Coronavirus: What is a pandemic?
The World Health Organisation says coronavirus is a public health emergency.
Fears are growing that the spread of coronavirus could become a pandemic as new cases are reported globally.
– How close are we to a pandemic?
The World Health Organisation (WHO) no longer uses the official term pandemic, a spokesman said on Monday, adding that coronavirus remains an international emergency.
Under the old system, a pandemic was declared when a new disease spread to several countries and showed sustained transmission between humans. Some experts say this is obviously happening with coronavirus.
– What’s happening in the UK?
There have been 13 confirmed cases in the UK so far, all linked to known cases from Asia.
Experts are worried, however, about the emergence of Covid-19 disease in people with no clear contact with anyone from affected Asian countries, suggesting it is being passed on by people with no symptoms.
At the moment, Public Health England (PHE) and the Department of Health are confident about containing an outbreak here, though the head of the NHS, Sir Simon Stevens, has warned it is likely more people will have to stay at home in the future.
– Should we be worried about Italy?
Yes. Cases in Italy have doubled within a few days and the country now has the largest number of cases in Europe, at more than 160.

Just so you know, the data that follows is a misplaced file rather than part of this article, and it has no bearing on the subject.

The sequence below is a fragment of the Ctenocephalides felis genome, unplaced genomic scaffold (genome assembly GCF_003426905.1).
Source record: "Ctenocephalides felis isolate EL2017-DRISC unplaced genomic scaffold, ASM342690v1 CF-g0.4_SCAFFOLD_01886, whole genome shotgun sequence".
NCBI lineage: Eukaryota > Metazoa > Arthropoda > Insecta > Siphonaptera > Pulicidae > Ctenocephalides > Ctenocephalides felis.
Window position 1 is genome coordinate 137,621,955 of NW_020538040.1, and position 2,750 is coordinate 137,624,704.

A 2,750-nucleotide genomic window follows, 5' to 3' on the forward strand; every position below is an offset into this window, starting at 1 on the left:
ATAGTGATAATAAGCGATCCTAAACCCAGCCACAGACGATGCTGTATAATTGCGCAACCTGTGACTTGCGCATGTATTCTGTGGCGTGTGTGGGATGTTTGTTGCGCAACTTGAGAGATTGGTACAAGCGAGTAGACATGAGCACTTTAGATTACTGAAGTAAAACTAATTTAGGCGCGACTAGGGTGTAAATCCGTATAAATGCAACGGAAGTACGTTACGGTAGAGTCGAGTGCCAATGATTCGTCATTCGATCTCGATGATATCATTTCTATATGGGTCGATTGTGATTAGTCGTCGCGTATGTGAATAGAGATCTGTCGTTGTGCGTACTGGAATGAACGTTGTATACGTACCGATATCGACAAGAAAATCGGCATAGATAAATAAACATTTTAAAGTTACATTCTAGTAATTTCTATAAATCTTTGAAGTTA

In the regions of Lombardy and Veneto, a lock-down is in place in several towns, affecting about 50,000 people.
There is concern that unless the outbreak of the virus is contained within Italy, there could be more rapid spread in other European countries.
– What about the rest of the world?
About 77,000 people in China, where the virus emerged in the city of Wuhan, have been infected and nearly 2,600 have died.
More than 1,200 cases have been confirmed in 26 other countries globally, and there have been more than 20 deaths.
– Are some groups more at risk?
Yes, including the elderly and those with long-term conditions. Experts are becoming increasingly concerned that the virus is being spread by asymptomatic people, and that the incubation period for the virus may in fact be longer than 14 days.
Dr Simon Clarke, associate professor in cellular microbiology at the University of Reading, has said: “While it remains the case that most people who become infected will have light symptoms or none at all, such uncontrollable spread would present a serious risk to vulnerable individuals.”
– What happens next?
While the WHO has been advising countries to work on containing the virus, the next step would be to mitigate the impact of continued transmission.
Measures could include social distancing, such as closing schools, nurseries, sporting events and workplaces, and asking people to stay home and avoid public transport.
Health systems would also need to ramp up their plans, such as preparing for the impact more people with Covid-19 would have on intensive care services.
Sorry, we are not accepting comments on this article.